I’ll agree they had a different tone/flavor from the games themselves, but I thought they were a good long-form extension of the in-game books, with a slightly different sense of humor. Refreshing but respectful of the source material, was my impression of the tone. Not sure if it’s the “dreadful” aspect you’re referring to, but I won’t argue either way on the quality of the overall narrative or the character complexity since that’s not really my bag. …Although I had to read one part near the end about 8 times because of the overuse of pronouns. I don’t know enough lore to fairly judge it on that front, either, but I again found it refreshingly different while remaining within the bounds of TES’s established possibilities.

        • epeternally says:

          It really should be. TESO does a much worse job of making the people around you feel organic than say, Guild Wars 2. Having other people doing the same quests as you feel awful. It’s a badly designed MMO and, bluntly, a bad game. To my mind, though, what ruins solo play is the respawn rates. You’re constantly fighting the same monsters repeatedly because they respawned right behind you. In general, I’ve felt like playing solo is discouraged pretty harshly. Almost immediately after the tutorial, you’ll get into encounters that are tedious and frustrating alone. And gods is it bland. But even just stripping out the MMO aspects would improve the game tremendously.

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            particlese says:

            Hmmm, can’t really make much argument there since the first Guild Wars is the only other MMO I’ve played for a decent amount of time. That game was way more single-player hostile than TESO, though.

            Respawn rates in TESO are a bit high, yeah. I’d guess the idea is to give everyone stuff to fight, but being able to opt into a solo instance for all dungeons (a la GW1) would be nice. No idea what the alternatives are.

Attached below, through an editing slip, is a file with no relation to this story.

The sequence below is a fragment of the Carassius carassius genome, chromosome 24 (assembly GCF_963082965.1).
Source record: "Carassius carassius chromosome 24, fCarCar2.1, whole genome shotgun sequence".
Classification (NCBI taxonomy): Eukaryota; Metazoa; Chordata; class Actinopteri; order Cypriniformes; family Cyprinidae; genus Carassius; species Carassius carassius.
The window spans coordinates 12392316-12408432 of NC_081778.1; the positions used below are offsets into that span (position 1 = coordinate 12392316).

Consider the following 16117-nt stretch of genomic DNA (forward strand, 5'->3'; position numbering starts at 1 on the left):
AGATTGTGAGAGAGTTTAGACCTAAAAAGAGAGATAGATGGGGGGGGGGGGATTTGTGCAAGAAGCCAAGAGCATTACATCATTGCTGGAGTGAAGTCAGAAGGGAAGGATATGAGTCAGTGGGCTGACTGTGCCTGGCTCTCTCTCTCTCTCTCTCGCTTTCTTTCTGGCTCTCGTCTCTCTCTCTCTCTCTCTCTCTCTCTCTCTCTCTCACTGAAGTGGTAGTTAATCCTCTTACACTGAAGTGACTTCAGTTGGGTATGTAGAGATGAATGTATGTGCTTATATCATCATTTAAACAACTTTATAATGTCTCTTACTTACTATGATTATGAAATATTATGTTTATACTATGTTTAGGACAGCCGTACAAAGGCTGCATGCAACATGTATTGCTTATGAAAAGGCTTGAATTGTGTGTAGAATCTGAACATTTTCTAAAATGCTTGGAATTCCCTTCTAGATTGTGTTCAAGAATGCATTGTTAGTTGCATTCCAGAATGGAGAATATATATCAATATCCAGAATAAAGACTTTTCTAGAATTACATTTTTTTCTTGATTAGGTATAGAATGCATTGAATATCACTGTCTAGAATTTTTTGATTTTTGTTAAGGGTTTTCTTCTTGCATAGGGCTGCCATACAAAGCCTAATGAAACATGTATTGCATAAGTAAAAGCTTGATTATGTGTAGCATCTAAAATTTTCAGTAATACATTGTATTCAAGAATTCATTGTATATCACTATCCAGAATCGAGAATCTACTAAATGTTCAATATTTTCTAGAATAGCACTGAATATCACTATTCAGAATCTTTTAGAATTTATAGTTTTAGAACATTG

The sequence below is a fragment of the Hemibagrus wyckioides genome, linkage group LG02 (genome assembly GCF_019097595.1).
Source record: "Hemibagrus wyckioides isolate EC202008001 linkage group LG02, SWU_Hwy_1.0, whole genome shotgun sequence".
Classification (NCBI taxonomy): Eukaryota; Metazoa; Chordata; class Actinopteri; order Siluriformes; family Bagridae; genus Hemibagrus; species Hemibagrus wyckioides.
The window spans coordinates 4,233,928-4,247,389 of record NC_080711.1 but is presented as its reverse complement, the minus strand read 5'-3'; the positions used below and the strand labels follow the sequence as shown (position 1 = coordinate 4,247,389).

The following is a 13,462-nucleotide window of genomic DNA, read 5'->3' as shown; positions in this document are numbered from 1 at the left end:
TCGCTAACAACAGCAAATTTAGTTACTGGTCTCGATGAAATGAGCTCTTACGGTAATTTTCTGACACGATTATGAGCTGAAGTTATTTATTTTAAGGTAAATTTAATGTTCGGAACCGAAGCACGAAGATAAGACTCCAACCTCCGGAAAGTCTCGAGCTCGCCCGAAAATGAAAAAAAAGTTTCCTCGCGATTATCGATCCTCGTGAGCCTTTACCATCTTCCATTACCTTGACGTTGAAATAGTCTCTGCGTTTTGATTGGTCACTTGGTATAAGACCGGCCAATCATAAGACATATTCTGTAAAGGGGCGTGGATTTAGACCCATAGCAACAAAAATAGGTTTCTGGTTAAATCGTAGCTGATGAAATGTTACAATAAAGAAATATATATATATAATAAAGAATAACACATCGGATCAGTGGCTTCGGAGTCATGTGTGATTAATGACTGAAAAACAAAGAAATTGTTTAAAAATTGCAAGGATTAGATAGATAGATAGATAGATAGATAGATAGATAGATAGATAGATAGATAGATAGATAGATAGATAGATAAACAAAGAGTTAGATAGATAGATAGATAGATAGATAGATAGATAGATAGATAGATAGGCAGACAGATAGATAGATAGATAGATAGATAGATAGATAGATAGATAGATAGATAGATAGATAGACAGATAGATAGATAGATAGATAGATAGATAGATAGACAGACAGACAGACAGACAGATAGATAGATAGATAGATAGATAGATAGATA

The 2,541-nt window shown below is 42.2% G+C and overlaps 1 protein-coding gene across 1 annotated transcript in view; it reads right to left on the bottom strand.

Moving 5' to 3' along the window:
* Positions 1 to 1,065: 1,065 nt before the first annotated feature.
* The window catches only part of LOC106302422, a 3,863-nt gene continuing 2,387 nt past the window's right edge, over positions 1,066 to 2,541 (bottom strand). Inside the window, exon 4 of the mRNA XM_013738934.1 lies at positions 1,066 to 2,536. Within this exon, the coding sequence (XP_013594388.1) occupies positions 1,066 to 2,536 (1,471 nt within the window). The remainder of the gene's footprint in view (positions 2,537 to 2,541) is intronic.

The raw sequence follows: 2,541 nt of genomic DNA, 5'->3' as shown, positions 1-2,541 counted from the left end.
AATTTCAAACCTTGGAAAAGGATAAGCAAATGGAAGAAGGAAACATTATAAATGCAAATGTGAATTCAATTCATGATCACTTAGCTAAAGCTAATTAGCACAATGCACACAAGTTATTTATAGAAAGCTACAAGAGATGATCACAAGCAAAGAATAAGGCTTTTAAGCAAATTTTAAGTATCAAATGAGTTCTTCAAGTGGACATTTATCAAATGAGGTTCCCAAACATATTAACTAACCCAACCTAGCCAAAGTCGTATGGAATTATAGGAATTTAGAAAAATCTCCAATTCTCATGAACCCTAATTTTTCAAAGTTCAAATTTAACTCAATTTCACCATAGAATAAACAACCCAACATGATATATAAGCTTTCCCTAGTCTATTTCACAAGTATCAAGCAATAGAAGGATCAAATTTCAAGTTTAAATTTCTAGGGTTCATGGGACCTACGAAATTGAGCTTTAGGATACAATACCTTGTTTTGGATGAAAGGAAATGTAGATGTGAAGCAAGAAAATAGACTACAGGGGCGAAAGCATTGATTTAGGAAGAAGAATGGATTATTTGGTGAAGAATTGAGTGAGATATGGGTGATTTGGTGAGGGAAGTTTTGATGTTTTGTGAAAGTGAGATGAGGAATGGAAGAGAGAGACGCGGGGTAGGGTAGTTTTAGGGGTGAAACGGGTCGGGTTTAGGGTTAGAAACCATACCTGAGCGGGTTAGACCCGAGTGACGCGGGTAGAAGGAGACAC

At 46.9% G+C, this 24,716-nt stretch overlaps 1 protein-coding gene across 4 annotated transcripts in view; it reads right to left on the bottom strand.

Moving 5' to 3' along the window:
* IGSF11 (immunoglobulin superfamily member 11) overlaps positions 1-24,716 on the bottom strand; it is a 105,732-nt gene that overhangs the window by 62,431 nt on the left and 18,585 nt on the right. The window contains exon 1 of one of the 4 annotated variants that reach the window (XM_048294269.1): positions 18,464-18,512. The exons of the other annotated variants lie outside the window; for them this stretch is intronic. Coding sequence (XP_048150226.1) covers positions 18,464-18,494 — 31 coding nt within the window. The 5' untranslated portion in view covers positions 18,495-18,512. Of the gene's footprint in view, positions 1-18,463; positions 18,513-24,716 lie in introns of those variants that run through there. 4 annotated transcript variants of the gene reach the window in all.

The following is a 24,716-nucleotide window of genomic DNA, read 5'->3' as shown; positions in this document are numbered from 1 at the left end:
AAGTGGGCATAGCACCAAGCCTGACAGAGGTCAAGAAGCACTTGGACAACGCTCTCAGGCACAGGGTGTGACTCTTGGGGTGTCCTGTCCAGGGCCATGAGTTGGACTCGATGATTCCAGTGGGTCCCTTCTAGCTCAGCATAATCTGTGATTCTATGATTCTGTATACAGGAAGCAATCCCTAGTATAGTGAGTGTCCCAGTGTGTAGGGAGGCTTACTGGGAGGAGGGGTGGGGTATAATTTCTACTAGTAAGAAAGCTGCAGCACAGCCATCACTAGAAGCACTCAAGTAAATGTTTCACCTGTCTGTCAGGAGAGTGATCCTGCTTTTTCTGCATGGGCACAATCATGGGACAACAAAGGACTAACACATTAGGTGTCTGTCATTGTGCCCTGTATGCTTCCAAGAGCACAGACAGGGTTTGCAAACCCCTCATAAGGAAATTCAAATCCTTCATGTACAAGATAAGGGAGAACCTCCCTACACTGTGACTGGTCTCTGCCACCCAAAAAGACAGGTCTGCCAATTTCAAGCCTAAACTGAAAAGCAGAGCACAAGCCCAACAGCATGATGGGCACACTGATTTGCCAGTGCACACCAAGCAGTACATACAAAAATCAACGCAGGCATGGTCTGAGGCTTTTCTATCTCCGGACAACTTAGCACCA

Also, I never noticed a problem with solo difficulty, but nearly all my solo time is spent with two minions in tow…basically the pve game’s easy mode.

  6. tomimt says:

    Isn’t it pretty much a basic problem with Elderscrolls games in general, that factions trust you blindly despite they know nothing on you. By knowing a single, low level spell you can become a leader of the mages guild, because obviously you are the best man for the job, despite the guild is full of people that have been members for decades.

    • Hmm-Hmm. says:

      At least in the other games you can choose a narrative of your own and your own consequences to some extent. In this, the only choice is to play or not to play.

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        particlese says:

        There’s also the choice to go wander the countryside reading books, happening upon small scenes, killing random bandits, and doing bits of the main story only when you get bored. Just as valid/doable in this game as it is in any other TES game with the exception of the “final area” of each of the three factions’ quest lines, which only opens up when you finish all of your chosen faction’s main quests up to that point. But if you get bored, there are two other factions’ regions to explore and roleplay in (or whatever you’re getting at with that “narrative” bit), albeit only after starting a new character or working through your main character’s main quest up to — but not including — the “final area”. And each of those regions is massive. Just…be warned that there are either no or very few cheese wheels in this game. If your chosen narrative involves cheese wheels rolling down mountains, you will be disappointed. This game has wedges of cheese, but they do not obey the laws of physics, and I have yet to see an entire wheel, as far as I can recall. :( Also, yes, you have to tolerate the fact that there are other people running, jumping, and riding various animals all throughout your narrative.

        Oh, and if you decide to play it like an MMORPG, it will magically turn into an MMORPG and stop being fun, unless you’re into that sort of thing. The hub-oriented questing structure is more blatant than it is in the other TES games, but you’re free to ignore it all and make your own narrative or non-narrative. Heck, you can turn off bits of or even the entire GUI overlay if you want to be totally free of those types of gamey distractions.

    • Distec says:

      It’s always been a problem, but it’s definitely gotten more severe as the games have progressed.